Out of 93 medicinal plants used in south-central Zimbabwe, 83 species (89.2%) have proven biological and pharmacological activities (Table 1). The presence of these active ingredients in herbal medicines is directly linked to their ability to prevent or treat ailments. Analysis of the biological and pharmacological activity data (Table 1) shows the wide variety of biological activity of plants used as herbal medicines in south-central Zimbabwe; and the presence of these active ingredients in utilized plants as herbal medicines corroborates the popular traditional knowledge and medicinal uses of the documented plants. The identification of biologically active compounds in herbal medicines needs to be interpreted in the light of the traditional uses of the plants as well as herbal medicine preparation and dosage [146]. It is worth mentioning that most of these activities, mainly the antibacterial, anti-inflammatory, antiparasitic and analgesic properties; and the presence of alkaloids, flavonoids, saponins and tannins confirm the different popular applications of extracts obtained from traditional medicines.

The majority (82.8%) of the 93 plant species used as traditional medicines in south-central Zimbabwe have similar applications in other regions of Zimbabwe as well as other parts of the world (Table 1). The medicinal uses of 49 species (52.7%) are supported by reports of similar uses elsewhere in Zimbabwe and 40 species (43%) have similar uses in the other parts of the world (Table 1). Such similarities in the cross-cultural usage of the traditional plant remedies are a strong indication of the bioactivity potential of the documented plant species. The following 16 medicinal species (17.2%) appear not to be popular for the ethno medicinal uses documented in Zimbabwe: Androstachys johnsonii (aphrodisiac), Brachystegia boehmii (sexually transmitted infections), Bridelia mollis (cough), Carissa bispinosa (cough and diarrhoea), Coleochloa setifera (pneumonia), Commiphora marlothii (sexually transmitted infections), Corchorus tridens (backache), Entandrophragma caudatum (genital warts), Indigofera setiflora (diarrhoea), Pellaea sp. (chest pains), Prunus persica (diarrhoea), Searsia dentata (ulcers, diarrhoea and stomach problems), Searsia pyroides (cough), Spirostachys africana (venereal infections), Strychnos madagascariensis (sore eyes) and Vitex payos (cough) (Table 1). These findings of new ethno medicinal plant uses in south-central Zimbabwe shows the importance of the documentation of such traditional indigenous knowledge. Some of these species can therefore be targeted for phytochemical and pharmacological studies with the aim of identifying active ingredients contained by such plants resulting in them having unique therapeutic uses.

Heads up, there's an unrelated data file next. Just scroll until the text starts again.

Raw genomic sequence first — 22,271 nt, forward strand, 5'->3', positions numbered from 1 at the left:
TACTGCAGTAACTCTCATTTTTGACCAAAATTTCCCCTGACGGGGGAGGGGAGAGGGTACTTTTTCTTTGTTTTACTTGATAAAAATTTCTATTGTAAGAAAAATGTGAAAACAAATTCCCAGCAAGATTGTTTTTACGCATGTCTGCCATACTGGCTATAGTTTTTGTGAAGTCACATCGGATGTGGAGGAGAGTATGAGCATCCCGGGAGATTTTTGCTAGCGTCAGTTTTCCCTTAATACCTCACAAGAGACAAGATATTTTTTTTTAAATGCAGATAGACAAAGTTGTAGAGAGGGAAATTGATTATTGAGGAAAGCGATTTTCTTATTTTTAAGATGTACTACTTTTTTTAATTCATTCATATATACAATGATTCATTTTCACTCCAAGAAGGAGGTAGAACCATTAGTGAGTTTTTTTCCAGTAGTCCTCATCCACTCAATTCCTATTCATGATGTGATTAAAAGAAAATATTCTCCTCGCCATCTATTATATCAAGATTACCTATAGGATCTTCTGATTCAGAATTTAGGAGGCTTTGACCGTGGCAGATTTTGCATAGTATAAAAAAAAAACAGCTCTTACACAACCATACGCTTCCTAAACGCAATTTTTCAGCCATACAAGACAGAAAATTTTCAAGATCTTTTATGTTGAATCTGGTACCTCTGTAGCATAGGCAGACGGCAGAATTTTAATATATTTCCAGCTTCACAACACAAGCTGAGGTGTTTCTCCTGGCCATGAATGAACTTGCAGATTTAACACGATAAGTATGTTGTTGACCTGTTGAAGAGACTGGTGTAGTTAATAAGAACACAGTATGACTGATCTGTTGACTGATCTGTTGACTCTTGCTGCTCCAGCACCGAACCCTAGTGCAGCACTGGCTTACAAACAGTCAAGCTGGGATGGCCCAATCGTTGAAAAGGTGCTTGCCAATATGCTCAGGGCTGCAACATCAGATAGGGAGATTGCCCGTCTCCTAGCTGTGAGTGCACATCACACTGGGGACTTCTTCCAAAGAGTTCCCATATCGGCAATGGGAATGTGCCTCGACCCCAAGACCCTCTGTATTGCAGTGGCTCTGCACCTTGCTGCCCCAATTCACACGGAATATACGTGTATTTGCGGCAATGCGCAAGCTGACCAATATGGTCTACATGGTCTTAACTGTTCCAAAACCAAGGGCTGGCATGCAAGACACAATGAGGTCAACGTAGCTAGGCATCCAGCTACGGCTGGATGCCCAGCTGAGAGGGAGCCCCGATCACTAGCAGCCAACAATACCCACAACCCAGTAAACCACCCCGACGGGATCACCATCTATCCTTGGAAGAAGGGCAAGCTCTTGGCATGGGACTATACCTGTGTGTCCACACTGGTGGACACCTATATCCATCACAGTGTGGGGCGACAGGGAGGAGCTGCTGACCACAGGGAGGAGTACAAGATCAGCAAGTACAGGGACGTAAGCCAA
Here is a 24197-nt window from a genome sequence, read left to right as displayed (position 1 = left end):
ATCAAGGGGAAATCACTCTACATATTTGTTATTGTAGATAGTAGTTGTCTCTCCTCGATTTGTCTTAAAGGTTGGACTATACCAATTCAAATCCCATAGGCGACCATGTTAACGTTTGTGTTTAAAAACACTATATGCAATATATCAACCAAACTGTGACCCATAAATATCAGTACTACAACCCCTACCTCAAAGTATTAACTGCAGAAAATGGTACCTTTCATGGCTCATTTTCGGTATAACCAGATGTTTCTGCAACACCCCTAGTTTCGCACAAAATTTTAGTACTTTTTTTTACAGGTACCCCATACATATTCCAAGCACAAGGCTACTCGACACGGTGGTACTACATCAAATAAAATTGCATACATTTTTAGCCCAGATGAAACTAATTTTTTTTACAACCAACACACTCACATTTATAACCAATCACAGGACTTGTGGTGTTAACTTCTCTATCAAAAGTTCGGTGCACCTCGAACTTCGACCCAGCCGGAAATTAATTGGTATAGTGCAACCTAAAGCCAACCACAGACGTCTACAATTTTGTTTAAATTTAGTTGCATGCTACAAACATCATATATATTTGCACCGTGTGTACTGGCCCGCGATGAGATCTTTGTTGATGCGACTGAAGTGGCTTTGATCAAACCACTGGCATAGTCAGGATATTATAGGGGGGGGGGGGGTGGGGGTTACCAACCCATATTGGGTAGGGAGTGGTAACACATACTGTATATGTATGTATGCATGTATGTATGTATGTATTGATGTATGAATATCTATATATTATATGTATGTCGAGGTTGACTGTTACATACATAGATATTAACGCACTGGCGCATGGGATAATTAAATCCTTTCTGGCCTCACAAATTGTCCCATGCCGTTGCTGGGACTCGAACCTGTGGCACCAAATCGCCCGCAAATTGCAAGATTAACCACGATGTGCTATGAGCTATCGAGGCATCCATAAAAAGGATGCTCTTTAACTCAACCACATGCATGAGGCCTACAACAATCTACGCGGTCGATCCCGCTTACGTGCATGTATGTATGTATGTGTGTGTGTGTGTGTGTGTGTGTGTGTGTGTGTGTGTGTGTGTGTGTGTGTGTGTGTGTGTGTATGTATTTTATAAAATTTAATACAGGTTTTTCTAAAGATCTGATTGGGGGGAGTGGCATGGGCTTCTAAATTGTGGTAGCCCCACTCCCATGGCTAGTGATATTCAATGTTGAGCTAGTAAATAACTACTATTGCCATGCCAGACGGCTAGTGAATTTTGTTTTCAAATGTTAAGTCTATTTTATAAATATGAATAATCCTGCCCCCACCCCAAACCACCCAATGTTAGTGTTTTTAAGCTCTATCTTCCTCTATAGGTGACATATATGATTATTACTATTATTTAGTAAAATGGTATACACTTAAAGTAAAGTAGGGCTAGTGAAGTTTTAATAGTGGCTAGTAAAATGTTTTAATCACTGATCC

This review showed substantial commonality in the general use of medicinal plants in south-central Zimbabwe, the other regions of Zimbabwe and the rest of the world. For example, ten plant species used to treat at least four ailments in south-central Zimbabwe include Albizia antunesiana (six ailments), Annona stenophylla (four ailments), Cassia abbreviata (five ailments), Elephantorrhiza goetzei (four ailments), Flueggea virosa (four ailments), Kirkia acuminata (five ailments), Peltophorum africanum (four ailments), Pterocarpus angolensis (four ailments), Sansevieria hyacinthoides (five ailments), Strychnos cocculoides (five ailments) and Ziziphus mucronata (four ailments) (Table 1). With the exception of Sansevieria hyacinthoides, the other nine species have been documented by Gelfand et al. [1] as valuable medicinal plants in most regions of Zimbabwe with at least six medicinal applications each. Literature search showed that the roots of Albizia antunesiana are widely used in tropical Africa to treat abdominal pains, cuts, depressed fontanelle in infants, gonorrhoea and other sexually transmitted diseases, infertility in women, painful and swollen legs, pneumonia, prevent abortion, sore eyes, sore throat, tonsillitis, tuberculosis and ulcers [147]. A bark infusion of Albizia antunesiana is taken to treat constipation and applied externally to cuts; whereas crushed leaves are used as an enema for their purgative action and as a dressing to treat oedema of the legs [147]. Previous research by Gelfand et al. [1] showed wide use of Annona stenophylla in traditional medicine in Zimbabwe. Infusion of Annona stenophylla root or bark is used to treat abdominal pains, boils, chest pains, constipation, diarrhoea, dysmenorrhea, hiccoughs, oedema, sexually transmitted diseases and sprains [1]. All plant parts of Cassia abbreviata are used in tropical Africa to treat gastro-intestinal disorders, bilharzia, diarrhoea, dysmenorrhea, eye problems, haematuria, headache, malaria, pneumonia, snakebites, toothache and venereal diseases [68]. Decoction of all plant parts of Cassia abbreviata are used as aphrodisiac, abortifacient, purgative, tonic and vermifuge [68]. Root infusion of Elephantorrhiza goetzei is widely used in Zimbabwe as remedy for abdominal pains, backache, bilharzia, constipation, depressed fontenelle, diarrhoea and gonorrhea [1]. Flueggea virosa is an important medicinal plant in tropical Africa, used for the treatment of a wide variety of ailments, alone or in combination with other plants. All plant parts of Flueggea virosa are used to treat frigidity, liver, bile, kidney, testicular inflammation, sterility, urinary and venereal diseases [56]. All plant parts of Kirkia acuminata are used in traditional medicine in Zimbabwe as herbal medicine for abdominal pains, antidote, cough, emetic and wounds [1]. The bark and root extracts of Peltophorum africanum are traditionally used in southern Africa to treat acute and chronic pains, boosting resistance to diseases, depression, diarrhoea, dysentery, infertility, intestinal parasites and wounds [84]. The bark of Pterocarpus angolensis is widely used in tropical Africa as an astringent to treat diarrhoea, heavy menstruation, nose bleeding, headache, stomachache, schistosomiasis, sores and skin problems [148]. Leaves, rhizomes and roots of Sansevieria hyacinthoides are widely used in tropical Africa to treat ear infections, haemorrhoids, intestinal worms, measles, prevention of miscarriage, sexually transmitted infections, stomach disorders, toothache and ulcers [31]. All plant parts of Strychnos cocculoides are widely used in Zimbabwe to treat abdominal pains, amenorrhoea, cough, diarrhoea, gonorrhea, hydrocele, infertility, sore eyes and sore throat [1]. Medicines obtained from infusion of the roots, bark, leaves and/or fruits of Ziziphus mucronata are used to treat bilharzia, boils, chronic cough, depressed fontanelle, diarrhoea, dysmenorrhoea, infertility in women, menorrhagia, oedema, pneumonia, snake bite, toothache, venereal diseases and wounds [1].